System File Checker
By Joshua Erdman
Windows 2000 & XP comes with a very handy tool called the system file checker. The SFC tool itself will scan your computer for system files that may have been replaced when some old or poorly made program was installed. This usually happens because the programmer who made the software did not create it to check the versions of each system file it replaces.
To protect your computer from old system files, Microsoft created a special service that is built into the operating system. This service monitors your system files, and if one is replaced or deleted, ICS will automatically restore the system file.
SFC works in conjunction with a utility called Windows File Protection that keeps the system file cache: (%Systemroot%\System32\Dllcache) uppdated with the newest Microsoft Approved files as they are installed on your system. I prefer to use the system backup for the ability to roll back to a former configuration however.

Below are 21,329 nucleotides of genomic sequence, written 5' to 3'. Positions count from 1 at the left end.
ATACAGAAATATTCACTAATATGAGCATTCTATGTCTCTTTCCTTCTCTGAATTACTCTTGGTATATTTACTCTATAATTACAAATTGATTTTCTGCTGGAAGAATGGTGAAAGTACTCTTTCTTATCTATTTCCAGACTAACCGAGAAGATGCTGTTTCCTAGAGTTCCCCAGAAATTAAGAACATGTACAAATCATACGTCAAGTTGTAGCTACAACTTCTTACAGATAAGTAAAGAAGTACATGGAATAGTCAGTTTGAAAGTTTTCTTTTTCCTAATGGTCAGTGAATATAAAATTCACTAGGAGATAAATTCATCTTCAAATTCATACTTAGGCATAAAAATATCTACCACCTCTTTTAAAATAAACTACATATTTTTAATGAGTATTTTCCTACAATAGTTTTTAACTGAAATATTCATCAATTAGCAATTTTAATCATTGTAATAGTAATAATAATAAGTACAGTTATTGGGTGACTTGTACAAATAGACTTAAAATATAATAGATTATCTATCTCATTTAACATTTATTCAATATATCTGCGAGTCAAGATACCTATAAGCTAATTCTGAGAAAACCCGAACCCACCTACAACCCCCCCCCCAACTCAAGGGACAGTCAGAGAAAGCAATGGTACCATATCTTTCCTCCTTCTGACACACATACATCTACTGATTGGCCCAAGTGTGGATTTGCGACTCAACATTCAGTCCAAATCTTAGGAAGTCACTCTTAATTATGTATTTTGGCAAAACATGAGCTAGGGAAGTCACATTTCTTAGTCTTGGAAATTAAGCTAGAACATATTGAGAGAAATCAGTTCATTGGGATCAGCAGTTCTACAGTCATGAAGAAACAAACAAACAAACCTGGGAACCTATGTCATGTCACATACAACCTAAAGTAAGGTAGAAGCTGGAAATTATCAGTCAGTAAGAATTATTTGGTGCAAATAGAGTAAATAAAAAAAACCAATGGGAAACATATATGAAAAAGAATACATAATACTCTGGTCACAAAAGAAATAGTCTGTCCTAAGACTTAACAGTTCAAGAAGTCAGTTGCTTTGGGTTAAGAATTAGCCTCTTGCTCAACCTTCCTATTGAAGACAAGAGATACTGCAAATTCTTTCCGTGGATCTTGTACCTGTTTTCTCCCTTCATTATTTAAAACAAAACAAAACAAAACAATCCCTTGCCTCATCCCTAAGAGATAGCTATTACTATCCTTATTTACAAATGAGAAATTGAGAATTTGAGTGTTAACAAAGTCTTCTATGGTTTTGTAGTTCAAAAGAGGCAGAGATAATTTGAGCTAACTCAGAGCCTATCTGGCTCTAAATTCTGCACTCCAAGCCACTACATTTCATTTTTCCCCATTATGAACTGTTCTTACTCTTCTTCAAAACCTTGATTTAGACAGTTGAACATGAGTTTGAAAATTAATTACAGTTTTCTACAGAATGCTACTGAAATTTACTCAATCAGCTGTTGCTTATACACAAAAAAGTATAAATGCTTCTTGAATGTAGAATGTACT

To manually invoke the system file checker, be sure you have administrative access then go to the command prompt and type:
The system will immediately begin to check all the current system files and restore the cached approved copies. You may be asked to insert the Windows CD as well during the restore.
Clue: Keep in mind that after you perform a system file restore you should install the newest service pack so you are running the most current, Microsoft approved system files.
For you XP users, SFC should be used as a last resort. If you have been creating system restore points, first roll back to your latest restore point and see if that fixes your problem.
Article last reviewed: 05/22/2004